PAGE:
In proposing to do which, I have had, in fact, an object.'
Nobody's heart beat quickly.
'An object,' said Mr Meagles, after a moment's pause, 'that I will not disguise from you, either, Clennam. There's an inclination on the part of my dear child which I am sorry for. Perhaps you guess the person. Henry Gowan.'
'I was not unprepared to hear it.'
'Well!' said Mr Meagles, with a heavy sigh, 'I wish to God you had never had to hear it. However, so it is. Mother and I have done all we could to get the better of it, Clennam. We have tried tender advice, we have tried time, we have tried absence. As yet, of no use. Our late conversations have been upon the subject of going away for another year at least, in order that there might be an entire separation and breaking off for that term. Upon that question, Pet has been unhappy, and therefore Mother and I have been unhappy.' Clennam said that he could easily believe it.
'Well!' continued Mr Meagles in an apologetic way, 'I admit as a practical man, and I am sure Mother would admit as a practical woman, that we do, in families, magnify our troubles and make mountains of our molehills in a way that is calculated to be rather trying to people who look on--to mere outsiders, you know, Clennam.
Still, Pet's happiness or unhappiness is quite a life or death question with us; and we may be excused, I hope, for making much of it. At all events, it might have been borne by Tattycoram. Now, don't you think so?'
'I do indeed think so,' returned Clennam, in most emphatic recognition of this very moderate expectation.
'No, sir,' said Mr Meagles, shaking his head ruefully. 'She couldn't stand it. The chafing and firing of that girl, the wearing and tearing of that girl within her own breast, has been such that I have softly said to her again and again in passing her, 'Five-and-twenty, Tattycoram, five-and-twenty!" I heartily wish she could have gone on counting five-and-twenty day and night, and then it wouldn't have happened.'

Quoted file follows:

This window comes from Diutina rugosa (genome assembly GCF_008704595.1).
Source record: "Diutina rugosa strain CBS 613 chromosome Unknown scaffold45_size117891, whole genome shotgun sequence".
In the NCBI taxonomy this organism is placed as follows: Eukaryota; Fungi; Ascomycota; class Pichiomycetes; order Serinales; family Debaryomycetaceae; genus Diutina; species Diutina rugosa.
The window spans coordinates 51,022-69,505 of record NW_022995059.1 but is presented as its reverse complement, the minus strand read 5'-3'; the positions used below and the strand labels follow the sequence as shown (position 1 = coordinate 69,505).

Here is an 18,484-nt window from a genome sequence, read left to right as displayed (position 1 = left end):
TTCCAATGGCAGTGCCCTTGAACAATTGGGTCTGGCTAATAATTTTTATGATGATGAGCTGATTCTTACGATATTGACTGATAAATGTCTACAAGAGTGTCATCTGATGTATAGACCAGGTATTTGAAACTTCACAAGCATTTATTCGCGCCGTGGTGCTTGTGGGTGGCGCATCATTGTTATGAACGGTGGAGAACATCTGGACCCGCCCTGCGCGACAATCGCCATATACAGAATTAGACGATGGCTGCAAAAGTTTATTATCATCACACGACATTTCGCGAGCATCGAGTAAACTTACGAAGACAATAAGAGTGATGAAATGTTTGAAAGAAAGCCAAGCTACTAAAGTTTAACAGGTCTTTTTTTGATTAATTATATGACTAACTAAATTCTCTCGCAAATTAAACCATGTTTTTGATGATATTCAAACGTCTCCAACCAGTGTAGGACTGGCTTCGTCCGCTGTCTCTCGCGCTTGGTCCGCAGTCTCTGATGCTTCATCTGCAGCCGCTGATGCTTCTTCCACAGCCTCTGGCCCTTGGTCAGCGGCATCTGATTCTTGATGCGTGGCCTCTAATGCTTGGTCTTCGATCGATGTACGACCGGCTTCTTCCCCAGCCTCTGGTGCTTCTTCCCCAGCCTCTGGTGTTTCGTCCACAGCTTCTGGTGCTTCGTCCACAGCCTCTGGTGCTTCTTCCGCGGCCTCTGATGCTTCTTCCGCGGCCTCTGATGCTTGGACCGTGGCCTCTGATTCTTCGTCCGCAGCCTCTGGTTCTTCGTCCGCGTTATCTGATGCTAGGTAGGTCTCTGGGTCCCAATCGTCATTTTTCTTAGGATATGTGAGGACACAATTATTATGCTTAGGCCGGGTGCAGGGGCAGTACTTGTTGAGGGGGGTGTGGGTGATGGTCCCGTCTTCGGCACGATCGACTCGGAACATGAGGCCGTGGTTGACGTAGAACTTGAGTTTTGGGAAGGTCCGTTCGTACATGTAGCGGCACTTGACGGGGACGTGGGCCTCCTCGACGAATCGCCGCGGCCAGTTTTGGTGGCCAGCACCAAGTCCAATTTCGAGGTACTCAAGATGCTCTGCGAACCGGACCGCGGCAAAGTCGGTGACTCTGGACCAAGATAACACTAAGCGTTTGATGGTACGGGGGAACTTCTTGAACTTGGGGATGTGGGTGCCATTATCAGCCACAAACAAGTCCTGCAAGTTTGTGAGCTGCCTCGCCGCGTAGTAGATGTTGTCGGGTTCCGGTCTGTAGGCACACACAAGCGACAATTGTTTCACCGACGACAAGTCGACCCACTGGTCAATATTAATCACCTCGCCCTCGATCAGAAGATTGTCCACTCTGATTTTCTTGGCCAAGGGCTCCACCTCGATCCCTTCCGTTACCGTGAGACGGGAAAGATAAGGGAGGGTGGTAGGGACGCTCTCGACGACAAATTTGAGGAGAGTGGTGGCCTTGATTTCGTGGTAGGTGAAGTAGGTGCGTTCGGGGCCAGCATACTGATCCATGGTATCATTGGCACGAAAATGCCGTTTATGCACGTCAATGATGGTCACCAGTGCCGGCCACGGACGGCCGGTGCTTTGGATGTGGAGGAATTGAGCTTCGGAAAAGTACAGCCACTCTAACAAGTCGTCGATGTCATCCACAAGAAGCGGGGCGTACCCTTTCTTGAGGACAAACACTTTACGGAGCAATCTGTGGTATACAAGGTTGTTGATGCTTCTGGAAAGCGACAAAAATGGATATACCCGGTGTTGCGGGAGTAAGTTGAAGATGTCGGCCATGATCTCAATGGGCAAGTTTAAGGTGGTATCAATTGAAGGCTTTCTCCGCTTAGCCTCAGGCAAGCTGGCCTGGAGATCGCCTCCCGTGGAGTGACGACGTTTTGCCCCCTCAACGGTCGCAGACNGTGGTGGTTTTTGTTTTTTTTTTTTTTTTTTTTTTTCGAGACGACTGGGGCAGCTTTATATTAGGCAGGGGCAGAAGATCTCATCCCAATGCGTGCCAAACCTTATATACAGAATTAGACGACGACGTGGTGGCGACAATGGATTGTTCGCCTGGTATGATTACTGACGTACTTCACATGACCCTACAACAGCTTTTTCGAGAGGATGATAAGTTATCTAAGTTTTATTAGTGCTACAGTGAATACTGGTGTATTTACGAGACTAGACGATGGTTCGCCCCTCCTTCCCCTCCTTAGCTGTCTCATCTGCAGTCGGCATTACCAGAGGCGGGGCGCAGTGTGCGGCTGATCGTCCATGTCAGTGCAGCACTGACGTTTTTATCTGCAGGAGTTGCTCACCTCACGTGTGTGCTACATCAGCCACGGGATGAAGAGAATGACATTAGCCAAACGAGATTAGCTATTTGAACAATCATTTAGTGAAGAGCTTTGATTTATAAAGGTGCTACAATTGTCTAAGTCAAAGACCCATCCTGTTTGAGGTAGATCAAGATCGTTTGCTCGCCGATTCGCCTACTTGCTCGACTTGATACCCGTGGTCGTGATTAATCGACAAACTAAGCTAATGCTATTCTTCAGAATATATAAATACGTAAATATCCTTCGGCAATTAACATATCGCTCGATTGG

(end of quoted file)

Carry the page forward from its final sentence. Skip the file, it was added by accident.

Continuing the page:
Mr Meagles with a despondent countenance in which the goodness of his heart was even more expressed than in his times of cheerfulness and gaiety, stroked his face down from his forehead to his chin, and shook his head again.
'I said to Mother (not that it was necessary, for she would have thought it all for herself), we are practical people, my dear, and we know her story; we see in this unhappy girl some reflection of what was raging in her mother's heart before ever such a creature as this poor thing was in the world; we'll gloss her temper over, Mother, we won't notice it at present, my dear, we'll take advantage of some better disposition in her another time. So we said nothing. But, do what we would, it seems as if it was to be; she broke out violently one night.'
'How, and why?'
'If you ask me Why,' said Mr Meagles, a little disturbed by the question, for he was far more intent on softening her case than the family's, 'I can only refer you to what I have just repeated as having been pretty near my words to Mother. As to How, we had said Good night to Pet in her presence (very affectionately, I must allow), and she had attended Pet up-stairs--you remember she was her maid. Perhaps Pet, having been out of sorts, may have been a little more inconsiderate than usual in requiring services of her: but I don't know that I have any right to say so; she was always thoughtful and gentle.'
'The gentlest mistress in the world.'
'Thank you, Clennam,' said Mr Meagles, shaking him by the hand; 'you have often seen them together. Well! We presently heard this unfortunate Tattycoram loud and angry, and before we could ask what was the matter, Pet came back in a tremble, saying she was frightened of her. Close after her came Tattycoram in a flaming rage. "I hate you all three," says she, stamping her foot at us. "I am bursting with hate of the whole house."'
'Upon which you--?'
'I?' said Mr Meagles, with a plain good faith that might have commanded the belief of Mrs Gowan herself.